There has been a great deal in the news lately about torture. I won't use this space to start unloading my views on the subject, except to say, that when reviewing the CIA memos about the various techniques that were used to encourage prisoners to provide information, one technique was notably absent from the list. That would be the Barney technique. Now I've never been exposed to waterboarding or walling, nor have I been forced to share a small space with unwelcome insects, but I have been exposed to the Barneying. This form of torture exposes the subject to multiple episodes of purple dinosaur tales without interruption. If you attempt to shut the presentation down, a two year old child will scream as if he is witnessing the bloody slaying of live dinosaurs right in front of him.
Elliott has officially fallen in love with Barney and Katie is to blame. My mother-in-law informed me this week that many years ago Katie insisted that no child of hers would ever watch Barney. These days, it would have been FAR more accurate if she had said no child of hers would be permitted a moment's rest from watching Barney. And if that child did take a rest, the entire break would be spent in a screaming fit of separation anxiety that would have the neighbors lined up and begging to give us their own child's Barney collection.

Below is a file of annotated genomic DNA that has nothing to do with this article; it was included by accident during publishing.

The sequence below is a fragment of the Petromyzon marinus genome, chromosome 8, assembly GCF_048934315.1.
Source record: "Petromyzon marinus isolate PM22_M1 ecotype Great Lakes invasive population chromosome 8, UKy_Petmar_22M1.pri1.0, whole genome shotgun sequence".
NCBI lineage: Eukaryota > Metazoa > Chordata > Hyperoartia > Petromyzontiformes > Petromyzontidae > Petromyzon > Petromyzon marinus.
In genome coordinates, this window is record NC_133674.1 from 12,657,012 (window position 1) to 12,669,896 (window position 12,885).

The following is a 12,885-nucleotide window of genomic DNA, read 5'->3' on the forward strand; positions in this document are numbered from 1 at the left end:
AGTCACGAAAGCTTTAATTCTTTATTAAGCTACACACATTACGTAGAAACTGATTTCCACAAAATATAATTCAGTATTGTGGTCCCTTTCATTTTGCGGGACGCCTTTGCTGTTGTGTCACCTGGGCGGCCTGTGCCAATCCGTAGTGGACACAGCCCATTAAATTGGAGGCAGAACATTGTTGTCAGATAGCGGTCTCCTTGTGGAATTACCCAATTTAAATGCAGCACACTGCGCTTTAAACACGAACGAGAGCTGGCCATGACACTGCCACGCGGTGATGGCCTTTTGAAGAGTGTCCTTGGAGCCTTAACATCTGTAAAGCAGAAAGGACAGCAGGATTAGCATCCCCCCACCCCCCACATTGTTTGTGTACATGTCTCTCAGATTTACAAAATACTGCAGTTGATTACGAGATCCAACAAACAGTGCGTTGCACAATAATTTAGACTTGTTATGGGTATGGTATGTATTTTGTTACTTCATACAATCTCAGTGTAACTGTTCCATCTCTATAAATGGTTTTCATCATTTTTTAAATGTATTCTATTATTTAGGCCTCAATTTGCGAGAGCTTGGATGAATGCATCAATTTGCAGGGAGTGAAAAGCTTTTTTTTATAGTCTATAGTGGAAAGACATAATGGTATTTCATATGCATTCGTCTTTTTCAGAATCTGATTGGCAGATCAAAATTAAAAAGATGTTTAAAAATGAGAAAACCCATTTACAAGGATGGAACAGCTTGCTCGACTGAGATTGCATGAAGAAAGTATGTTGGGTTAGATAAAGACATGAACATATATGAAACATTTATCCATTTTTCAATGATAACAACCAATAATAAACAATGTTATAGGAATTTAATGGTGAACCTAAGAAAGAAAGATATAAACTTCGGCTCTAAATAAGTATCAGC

Elliott and Ian are anxiously awaiting the arrival of Papa Hoss and Gigi at the end of this week. They haven't seen them since before Christmas, so there will be a lot of catching up to do. Elliott's personality has taken on a new life since then and Ian's new life has more than doubled in size. Katie is heading out of town for a much deserved weekend of R and R, so I am grateful for the visiting reinforcements.
I had a wonderful birthday yesterday. Elliott sang a quick rendition of Happy Birthday, then immediately began scanning the kitchen for the birthday cake. He doesn't understand the concept of aging yet, but he does understand sweets. For me, birthdays lost their significance long ago. When you turn 16 you get turned loose with a vehicle. At 18 and 21 you are granted the rest of the benefits and responsibilities of adulthood. After that, it's just another year. My great-grandfather once said he was much more concerned about not celebrating a birthday than celebrating one. I guess that's the way you look at it when you see the gift in every day. When you have kids, that gift is bigger and easier to see. Although there are days, days when Barney is playing, when you momentarily wonder about return policies.